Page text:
[CrashList] RE: Politics not economics drive the oil price
jones118 at lineone.net
Wed Sep 20 04:41:52 MDT 2000
Peter Odell's article in the Financial Times of September 19 is a
particularly upbeat and optimistic assessment of oil reserves. According to
Odell, the world is running into oil, not running out of it: "world oil
production can go on expanding at 2 per cent per annum until after 2050,"
Odell says. "Claims that current high prices indicate a world running out of
oil have no credibility."
How much credibility does Odell have?
Peter Odell is an eminent oil and energy economist. His credentials seem
impeccable. He was even hired by Greenpeace to prepare a survery of world
oil. In that 1997 report [archived at
<http://www.greenpeace.org/~climate/arctic99//index.html> ] Odell took the
same optimistic view: there is no shortage of oil. Any shortages which do
appear are the result of political machinations or the notorious 'short-term
market fluctuation' so beloved by Doug Henwood and other economists.
In the same report, made for Greenpeace, Odell took issue with those who
argue that oil production will peak sooner rather than later. In particular,
he denounced PetroConsultants (for whom both Colin Campbell and Jean
Laherrere, the oil industry's most famous doomsayers, worked as analysts).
Petroconsultants higly pessimistic take (they think world oil production
will peak any time now) was dimissed by Odell, who said their "data is an
'outlier' from th[e general] concensus for reasons which are impossible to
evaluate, given the private and inaccessible nature of the study and,
indeed, of the organisation itself."
But Odell's own approach has its critics, including Colin Campbell himself,
who told the energyresources elist on 24 Jone 200 that "It is ironic that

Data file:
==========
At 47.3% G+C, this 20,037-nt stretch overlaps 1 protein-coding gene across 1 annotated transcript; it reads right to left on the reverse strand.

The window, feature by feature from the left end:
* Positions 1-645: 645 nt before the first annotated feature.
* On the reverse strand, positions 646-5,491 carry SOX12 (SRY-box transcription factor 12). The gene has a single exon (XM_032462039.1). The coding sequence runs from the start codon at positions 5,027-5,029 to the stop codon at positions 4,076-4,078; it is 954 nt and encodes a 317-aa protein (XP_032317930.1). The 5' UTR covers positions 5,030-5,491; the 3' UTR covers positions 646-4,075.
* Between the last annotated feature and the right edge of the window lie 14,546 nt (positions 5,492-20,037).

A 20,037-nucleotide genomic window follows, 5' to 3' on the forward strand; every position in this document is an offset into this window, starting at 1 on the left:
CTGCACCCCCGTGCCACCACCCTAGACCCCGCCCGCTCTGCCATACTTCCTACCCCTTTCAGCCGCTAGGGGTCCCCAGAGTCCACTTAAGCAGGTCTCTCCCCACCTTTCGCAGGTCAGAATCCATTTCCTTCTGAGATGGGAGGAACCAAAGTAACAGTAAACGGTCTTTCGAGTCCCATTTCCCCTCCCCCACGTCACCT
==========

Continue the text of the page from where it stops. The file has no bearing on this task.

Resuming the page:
Green Peace in its legitimate concern for the environment uses flawed data
to suggest that the world has such an abundance of oil that the industry has
no need to explore offshore areas. The Climate Lobby too tends to fear that
an imminent peak of oil production might take the wind out of its sails."
Thus Campbell argued that Greenpeace had allied itself with the devil for
its own purposes.
Another commentator, Murray Duffin, later criticised Odell's findings
thusly, saying Odell:
- Assumes that reserves growth in the future will be at least as high as in
1973-96, (very unlikely-see 3.5) but doesn't say how quickly. (It would have
to bequicker than in the reference 23 years to do much good.)
- Takes the USGS number for yet-to-be-discovered, the most optimistic
number,and ignores discovery rate.
- Assumes 35 Gb/yr production by 2020, but gives no detail on how we get
there from here.
- Doesn't discuss who controls the oil wells.
- Simply invents numbers for total non-conventional oil reserves with
noreference to credible sources & no consideration of costs or rate of
- Assumes fairly explicitly that technology will take care of the details,
with no mention of what technology, or how quickly, or reference to past
progress. With this set of assumptions he concludes that there is no problem
in the foreseeable future.
[energyresources elist, 16 July 2000].
I'll post Duffin's paper separately.
The USGS [United States Geological Service] has produced highly-optimistic
assessments of remaining oil, which have also been widely criticised.
Interestingly, the USGS itself now seems to have come round to the
Petroconsultant/Colin Campbell view that the Peak is imminent, to judge from
one of their own recent publications:
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